What's in the MN governor's $1.4 billion jobs bill?


Mark Dayton unveiled a proposed $1.4 billion bonding bill to pay for infrastructure projects he says would create 39,000 jobs in Minnesota.

In a news release Friday morning the governor released details of what projects he wants approved in the upcoming legislative session – with reports noting he has put an emphasis on public safety.

Within it is the money Dayton said Thursday he wanted for upgrading Minnesota's aging water supply infrastructure and improving the quality of its lakes, rivers and streams. More than $200 million is earmarked for that initiative.

You can take a look at a snapshot of the projects by county here. Meanwhile we've picked out some of the big ones:

The Minnesota Sex Offender Program

Following a judge's ruling that the state's controversial sex offender treatment program is "unconstitutional," Dayton wants to spend $12.4 million building two lower-security facilities for some MSOP patients. Another $14.5 million would expand the St. Peter Community Preparation Services program that helps those nearing the end of their treatment.

Upgrade for Minnesota Security Hospital

Another controversial issue after several cases of staff at the mental health facility being attacked by inmates in recent years. Dayton wants to spend $70.3 million for a complete renovation of the hospital in St. Peter.

Investment for college buildings

The jobs bill proposes a $135 million designed to "ensure Minnesotans have access to high-quality education facilities," by replacing, upgrading or preserving Minnesota State College and University buildings, and University of Minnesota campus facilities.

Lake Mille Lacs walleye solution?

After a strict catch limit saw walleye season end early on the popular lake this past summer – causing uproar among lakeside businesses – Dayton wants to invest $3.5 million to "develop a fisheries management station on the lake" to address its declining population.

'Main Street Minnesota' investments

There are several projects designed to improve cities outside the Twin Cities metro area, including:

  • $16 million investment in the Lewis & Clark Regional Water System project in southwest Minnesota, which would deliver "safe, reliable drinking water" from a new supply, the Missouri River, to 20,000 homes in the area around Worthington.
  • $21 million to convert Duluth's steam energy system to a hot water system.
  • Access between Red Wing's dock and downtown area would be improved with a $4 million investment that would also renovate the city's performing arts center.
  • $3 million to build an airline terminal at International Falls-Koochiching County Airport.
  • Creation of a new, larger facility for the Northern Dental Access Center in Bemidji – costing $6 million.
  • $5 million to improve Customs and Border Patrol at Rochester International Airport.

State parks and cultural attractions

Some $34.4 million has been earmarked to create a new visitor center at Fort Snelling State Park, while $6.1 million would go toward renovation at Itasca State Park. Almost $50 million would go toward refurbishment at the Science Museum of Minnesota, Minnesota Zoo and Como Zoo.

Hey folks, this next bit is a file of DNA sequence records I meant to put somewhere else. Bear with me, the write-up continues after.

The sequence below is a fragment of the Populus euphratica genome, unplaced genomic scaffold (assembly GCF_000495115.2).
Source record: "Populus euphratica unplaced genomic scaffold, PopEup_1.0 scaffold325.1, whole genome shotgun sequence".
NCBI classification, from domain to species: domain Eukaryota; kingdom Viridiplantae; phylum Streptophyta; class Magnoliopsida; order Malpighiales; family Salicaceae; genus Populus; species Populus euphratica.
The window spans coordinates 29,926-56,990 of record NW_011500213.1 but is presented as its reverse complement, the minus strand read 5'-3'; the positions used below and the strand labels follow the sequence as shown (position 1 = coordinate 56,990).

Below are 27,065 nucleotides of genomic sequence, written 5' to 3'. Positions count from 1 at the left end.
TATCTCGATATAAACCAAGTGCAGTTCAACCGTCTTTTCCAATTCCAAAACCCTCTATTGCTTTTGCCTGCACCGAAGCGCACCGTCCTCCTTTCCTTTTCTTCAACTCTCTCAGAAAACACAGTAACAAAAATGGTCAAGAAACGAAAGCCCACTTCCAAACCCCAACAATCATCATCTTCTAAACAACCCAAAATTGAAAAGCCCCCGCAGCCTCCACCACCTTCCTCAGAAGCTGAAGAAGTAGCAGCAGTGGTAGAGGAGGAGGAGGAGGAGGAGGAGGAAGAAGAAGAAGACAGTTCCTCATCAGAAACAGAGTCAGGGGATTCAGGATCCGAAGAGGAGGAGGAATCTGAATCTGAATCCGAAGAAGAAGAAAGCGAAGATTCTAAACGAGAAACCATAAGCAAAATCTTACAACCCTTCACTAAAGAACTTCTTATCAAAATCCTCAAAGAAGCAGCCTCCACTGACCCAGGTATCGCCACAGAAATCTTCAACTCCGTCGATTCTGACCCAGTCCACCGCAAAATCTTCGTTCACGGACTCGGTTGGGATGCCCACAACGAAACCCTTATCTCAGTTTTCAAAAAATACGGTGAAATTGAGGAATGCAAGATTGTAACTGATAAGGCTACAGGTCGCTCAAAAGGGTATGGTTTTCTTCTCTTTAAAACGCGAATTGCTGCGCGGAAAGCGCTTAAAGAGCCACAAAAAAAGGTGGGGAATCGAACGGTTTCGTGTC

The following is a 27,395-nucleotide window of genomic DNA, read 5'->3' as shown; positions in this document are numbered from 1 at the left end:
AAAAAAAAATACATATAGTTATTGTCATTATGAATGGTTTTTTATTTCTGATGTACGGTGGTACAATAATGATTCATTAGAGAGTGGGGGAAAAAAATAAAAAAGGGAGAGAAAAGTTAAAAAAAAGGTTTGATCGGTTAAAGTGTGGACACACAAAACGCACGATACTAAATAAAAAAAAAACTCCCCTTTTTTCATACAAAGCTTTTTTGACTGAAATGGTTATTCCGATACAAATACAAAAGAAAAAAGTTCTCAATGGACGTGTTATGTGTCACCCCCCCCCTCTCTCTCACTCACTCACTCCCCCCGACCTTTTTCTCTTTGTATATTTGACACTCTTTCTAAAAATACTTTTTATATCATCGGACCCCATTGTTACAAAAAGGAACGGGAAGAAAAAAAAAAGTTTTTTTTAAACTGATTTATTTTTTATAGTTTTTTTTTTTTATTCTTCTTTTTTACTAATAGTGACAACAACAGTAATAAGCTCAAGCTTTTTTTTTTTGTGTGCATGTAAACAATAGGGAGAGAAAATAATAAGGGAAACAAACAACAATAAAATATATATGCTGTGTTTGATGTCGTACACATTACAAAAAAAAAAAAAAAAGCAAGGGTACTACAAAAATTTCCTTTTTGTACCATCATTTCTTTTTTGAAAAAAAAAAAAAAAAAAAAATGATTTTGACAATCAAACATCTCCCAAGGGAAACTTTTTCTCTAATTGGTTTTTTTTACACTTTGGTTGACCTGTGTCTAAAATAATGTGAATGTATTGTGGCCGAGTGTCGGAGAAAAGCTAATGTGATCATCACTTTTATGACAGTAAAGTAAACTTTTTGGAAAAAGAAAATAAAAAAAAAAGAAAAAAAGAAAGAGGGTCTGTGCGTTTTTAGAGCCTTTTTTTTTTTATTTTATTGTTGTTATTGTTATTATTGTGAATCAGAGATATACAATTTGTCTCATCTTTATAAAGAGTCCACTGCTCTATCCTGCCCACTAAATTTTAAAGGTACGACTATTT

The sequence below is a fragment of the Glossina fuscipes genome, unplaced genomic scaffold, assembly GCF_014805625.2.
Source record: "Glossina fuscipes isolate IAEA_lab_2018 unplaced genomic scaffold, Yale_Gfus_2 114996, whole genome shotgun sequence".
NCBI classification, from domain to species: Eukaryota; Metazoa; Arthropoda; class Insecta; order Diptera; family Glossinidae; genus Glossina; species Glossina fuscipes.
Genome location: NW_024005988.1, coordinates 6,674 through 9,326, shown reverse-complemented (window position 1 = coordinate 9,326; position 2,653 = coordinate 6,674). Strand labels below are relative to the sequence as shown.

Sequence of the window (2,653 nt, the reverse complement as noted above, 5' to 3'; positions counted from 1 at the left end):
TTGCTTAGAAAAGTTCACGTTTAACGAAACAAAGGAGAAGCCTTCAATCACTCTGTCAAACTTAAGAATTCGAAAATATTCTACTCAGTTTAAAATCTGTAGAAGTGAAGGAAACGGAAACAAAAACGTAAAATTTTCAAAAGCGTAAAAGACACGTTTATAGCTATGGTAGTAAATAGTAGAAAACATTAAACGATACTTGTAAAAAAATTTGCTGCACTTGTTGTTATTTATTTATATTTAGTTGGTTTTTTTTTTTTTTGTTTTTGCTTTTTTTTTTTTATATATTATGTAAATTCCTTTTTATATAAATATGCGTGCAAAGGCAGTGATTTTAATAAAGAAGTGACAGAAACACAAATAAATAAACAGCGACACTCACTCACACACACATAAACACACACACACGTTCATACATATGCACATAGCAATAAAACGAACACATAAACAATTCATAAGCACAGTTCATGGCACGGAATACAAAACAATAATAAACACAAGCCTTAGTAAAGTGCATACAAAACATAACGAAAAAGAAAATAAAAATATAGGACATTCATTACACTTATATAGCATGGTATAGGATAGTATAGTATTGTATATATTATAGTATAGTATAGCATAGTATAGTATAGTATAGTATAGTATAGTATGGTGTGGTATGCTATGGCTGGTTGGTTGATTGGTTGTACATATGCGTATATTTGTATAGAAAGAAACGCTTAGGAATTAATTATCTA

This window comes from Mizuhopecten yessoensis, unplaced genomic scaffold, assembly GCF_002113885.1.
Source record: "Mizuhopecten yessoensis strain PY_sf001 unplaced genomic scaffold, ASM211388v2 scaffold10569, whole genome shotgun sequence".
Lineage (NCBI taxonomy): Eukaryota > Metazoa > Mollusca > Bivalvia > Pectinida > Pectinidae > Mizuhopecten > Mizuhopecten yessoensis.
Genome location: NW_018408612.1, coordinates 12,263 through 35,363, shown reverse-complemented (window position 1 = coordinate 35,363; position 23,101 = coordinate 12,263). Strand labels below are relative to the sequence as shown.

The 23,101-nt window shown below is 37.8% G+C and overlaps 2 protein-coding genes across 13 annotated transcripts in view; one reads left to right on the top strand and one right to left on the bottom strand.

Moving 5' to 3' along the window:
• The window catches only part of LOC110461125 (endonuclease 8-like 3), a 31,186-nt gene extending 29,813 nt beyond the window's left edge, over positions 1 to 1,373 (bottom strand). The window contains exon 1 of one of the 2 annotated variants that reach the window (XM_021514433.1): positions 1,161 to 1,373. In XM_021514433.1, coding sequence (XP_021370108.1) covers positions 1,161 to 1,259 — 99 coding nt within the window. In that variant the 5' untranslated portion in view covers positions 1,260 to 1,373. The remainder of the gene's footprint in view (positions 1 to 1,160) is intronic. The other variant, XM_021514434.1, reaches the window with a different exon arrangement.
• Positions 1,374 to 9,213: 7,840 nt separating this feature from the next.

Rail, port, bridge projects

Given the concern over the potential impact of oil trains derailing as they pass through Minnesota, Dayton wants to use $3.5 million to build an "oil train derailment and pipeline safety training venue" at Camp Ripley.

A further $42.9 million is earmarked to rebuild the "structurally deficient" Kellogg Boulevard Bridge in St. Paul, while just shy of $32 million would restore the "deteriorating" 10th Avenue bridge in Minneapolis.

There's also plans to "promote regional economic development" in St Paul, Winona, Red Wing and Duluth by making "navigation improvements and other enhancements" at their ports.


$90 million will go towards affordable housing projects, preserving federally subsidized rental housing and existing public housing, as well as money being set aside to buy and refurbish foreclosed buildings. A further $12 million will be used for the discussed expansion of the Dorothy Day Center for the homeless in St. Paul.

So, will Dayton get what he wants?

Given the GOP is in control of the Minnesota House and Dayton didn't even see eye-to-eye with DFL Senate Majority Leader Tom Bakk last year, the governor isn't confident he'll be getting everything he asks for.


Already he's been met with pushback from GOP lawmakers.


Last year he proposed a bonding bill of almost $850 million, but that had been whittled down to just $373 million after it was put before lawmakers in last year's legislative session, as reported by the Pioneer Press.

Nonetheless he is adamant the borrowing bill (which is funded by the issuing state bonds that pays interest to purchasers) would be of huge benefit to Minnesotans by creating jobs and providing long-awaited improvements to crucial infrastructure.

“My proposals would put thousands of Minnesotans to work throughout our state," he said. "This bill will help deliver clean, affordable water to Minnesota communities, and prioritizes projects that have been delayed for many years.

"These projects are essential to improving our state’s infrastructure. I ask the Legislature to join me in working to pass a capital investment bill this session that will support our local economies and create jobs."

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